Family legend is that Samuel's boys Andrew (my husband's grandfather, born in 1882) and Harley (born in 1885) were placed in an orphanage when they were young because their mother could not take proper care of them at the time. No information has been produced as to why she was in that predicament. Did Samuel run off? Did he die? Was he perhaps locked up? Is the light blotch on the hat of the standing man not a blotch at all, but a policeman's badge?

I have not been able to locate Samuel in the censuses, but I have found his wife Ida Mae Dewey, both before she married Samuel and after she had remarried on 9 February 1888. But I have not pinned him down yet, though I have found a few Samuel Rhodes/Rhoades entries in the area at the time. The spelling variation comes from another aspect of the same family legend, that is: the name Samuel was born with was Rhoades, or so Andrew had it in his Railroad Retirement papers. Andrew, when he was placed in the orphanage, so the family legend says, was a poor speller and left the "a" out of the name, coming up with Rhodes, the spelling our branch of the family uses to this day. Andrew's brother Harley spelled it Rhoades, the name under which he died in Lee County, Florida, in 1947, according to the Florida Death Index.

The way I understood the family legend, related by my father-in-law, was that when Ida Dewey Rhoades Shuster went back to the orphanage to reclaim her sons, Andrew had been adopted out and only Harley was there to be taken home. Ida had by that time married Andrew Shuster, and Harley appears with them in the 1900 census at the age of 15. Andrew was three years older.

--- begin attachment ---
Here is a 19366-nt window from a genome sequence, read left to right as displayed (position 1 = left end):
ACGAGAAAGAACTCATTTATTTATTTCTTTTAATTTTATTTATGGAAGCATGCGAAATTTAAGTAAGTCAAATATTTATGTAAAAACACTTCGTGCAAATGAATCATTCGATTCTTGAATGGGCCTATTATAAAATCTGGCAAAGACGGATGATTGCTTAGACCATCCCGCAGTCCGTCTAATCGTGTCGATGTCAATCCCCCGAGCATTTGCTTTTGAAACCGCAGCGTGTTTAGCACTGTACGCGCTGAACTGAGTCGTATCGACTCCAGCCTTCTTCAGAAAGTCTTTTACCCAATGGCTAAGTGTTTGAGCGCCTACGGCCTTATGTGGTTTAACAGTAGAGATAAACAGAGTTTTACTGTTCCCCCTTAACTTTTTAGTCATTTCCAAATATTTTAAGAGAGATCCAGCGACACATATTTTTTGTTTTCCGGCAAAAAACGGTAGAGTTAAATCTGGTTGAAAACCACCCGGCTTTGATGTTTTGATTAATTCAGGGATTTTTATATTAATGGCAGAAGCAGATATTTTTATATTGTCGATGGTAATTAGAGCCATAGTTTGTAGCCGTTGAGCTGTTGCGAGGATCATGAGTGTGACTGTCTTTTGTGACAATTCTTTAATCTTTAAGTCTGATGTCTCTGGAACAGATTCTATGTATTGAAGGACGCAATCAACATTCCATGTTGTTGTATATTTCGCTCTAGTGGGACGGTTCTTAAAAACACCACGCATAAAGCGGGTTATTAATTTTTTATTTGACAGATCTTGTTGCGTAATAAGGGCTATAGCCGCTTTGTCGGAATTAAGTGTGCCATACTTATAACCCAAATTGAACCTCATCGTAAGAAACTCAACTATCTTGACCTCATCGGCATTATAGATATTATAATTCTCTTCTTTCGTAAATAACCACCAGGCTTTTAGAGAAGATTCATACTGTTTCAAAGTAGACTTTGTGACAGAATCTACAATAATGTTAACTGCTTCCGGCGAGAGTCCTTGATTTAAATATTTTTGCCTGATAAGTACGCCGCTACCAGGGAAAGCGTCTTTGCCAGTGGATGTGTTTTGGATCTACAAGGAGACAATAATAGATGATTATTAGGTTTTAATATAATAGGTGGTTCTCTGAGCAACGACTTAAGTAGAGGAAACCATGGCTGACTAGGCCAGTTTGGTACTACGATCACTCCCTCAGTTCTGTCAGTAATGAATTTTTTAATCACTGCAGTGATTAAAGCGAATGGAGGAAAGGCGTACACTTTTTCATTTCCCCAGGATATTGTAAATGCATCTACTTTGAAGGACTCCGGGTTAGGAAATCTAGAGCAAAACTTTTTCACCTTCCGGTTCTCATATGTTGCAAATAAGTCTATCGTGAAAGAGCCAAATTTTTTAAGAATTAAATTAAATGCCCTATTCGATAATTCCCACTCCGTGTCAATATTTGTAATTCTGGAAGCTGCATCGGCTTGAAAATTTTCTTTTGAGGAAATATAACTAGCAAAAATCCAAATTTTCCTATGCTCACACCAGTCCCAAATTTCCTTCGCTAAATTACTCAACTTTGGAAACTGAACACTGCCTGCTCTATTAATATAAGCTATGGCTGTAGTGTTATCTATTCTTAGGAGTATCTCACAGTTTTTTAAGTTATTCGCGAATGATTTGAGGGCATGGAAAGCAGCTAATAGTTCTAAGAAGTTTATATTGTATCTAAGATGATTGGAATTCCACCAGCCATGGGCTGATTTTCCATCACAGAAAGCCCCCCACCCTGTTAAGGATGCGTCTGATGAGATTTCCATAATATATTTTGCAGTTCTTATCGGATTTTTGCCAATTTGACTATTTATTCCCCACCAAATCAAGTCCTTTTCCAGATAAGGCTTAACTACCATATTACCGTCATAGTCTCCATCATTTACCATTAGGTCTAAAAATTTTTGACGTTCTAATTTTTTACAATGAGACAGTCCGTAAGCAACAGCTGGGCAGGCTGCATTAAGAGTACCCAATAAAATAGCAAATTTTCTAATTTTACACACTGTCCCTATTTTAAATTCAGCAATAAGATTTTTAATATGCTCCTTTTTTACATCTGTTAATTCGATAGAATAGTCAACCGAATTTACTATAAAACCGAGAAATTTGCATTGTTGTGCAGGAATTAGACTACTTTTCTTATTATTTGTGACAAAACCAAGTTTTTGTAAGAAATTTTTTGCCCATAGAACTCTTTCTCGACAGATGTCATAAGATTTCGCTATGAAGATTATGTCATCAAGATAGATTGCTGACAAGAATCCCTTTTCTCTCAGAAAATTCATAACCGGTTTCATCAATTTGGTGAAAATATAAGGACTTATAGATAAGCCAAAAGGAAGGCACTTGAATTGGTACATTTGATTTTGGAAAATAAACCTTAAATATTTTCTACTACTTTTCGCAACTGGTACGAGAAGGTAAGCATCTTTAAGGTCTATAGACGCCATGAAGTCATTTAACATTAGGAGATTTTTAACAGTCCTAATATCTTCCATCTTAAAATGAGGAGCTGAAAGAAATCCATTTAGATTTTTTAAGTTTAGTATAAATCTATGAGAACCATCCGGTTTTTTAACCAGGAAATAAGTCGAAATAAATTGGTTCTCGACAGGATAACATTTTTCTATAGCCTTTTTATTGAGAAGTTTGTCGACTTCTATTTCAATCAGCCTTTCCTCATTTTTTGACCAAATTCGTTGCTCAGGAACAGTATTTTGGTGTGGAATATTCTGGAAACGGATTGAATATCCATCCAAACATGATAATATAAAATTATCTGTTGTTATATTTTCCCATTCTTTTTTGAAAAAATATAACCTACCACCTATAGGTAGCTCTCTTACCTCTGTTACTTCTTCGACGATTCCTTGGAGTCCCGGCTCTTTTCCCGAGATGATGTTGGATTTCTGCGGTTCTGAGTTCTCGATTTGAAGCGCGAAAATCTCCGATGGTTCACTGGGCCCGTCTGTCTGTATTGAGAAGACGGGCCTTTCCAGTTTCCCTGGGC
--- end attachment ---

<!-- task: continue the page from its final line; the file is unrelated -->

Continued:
I have not found Andrew in the 1900 census, but in 1910 he was in a Chicago boarding house, his profession listed as messenger. By 1920 he was in Tampa, Florida, married and with one son -- my husband's father.

One of the Samuel Rhoades entries in the 1900 census is Samuel J. Rhoades, age 38, an inmate at the Massilon State Hospital in Starke County, Ohio. Ida Dewey, by that time the wife of Andrew Schuster, was 35 in 1900. And Harley Rhoades's middle name was John; it's possible that the J. in this Samuel Rhoades's name stands for John. This is a possible avenue of further research, but it is by no means certain that this is the one I'm looking for.

Another possibility is Samuel H. Rhoades, found in the 1870 census in his father's household in Benton Township, Pike County, Ohio. This is a stronger possibility because the Rhoades clan at that time seems to have hung out in Pike County, where Andrew Rhodes was born. And it is in Benton Township, Pike County, Ohio, that Ida Dewey was enumerated in her parents' household in 1880.

So far I have been unable to locate either a marriage certificate for Samuel and Ida, or a death certificate for Samuel. I just have to keep looking.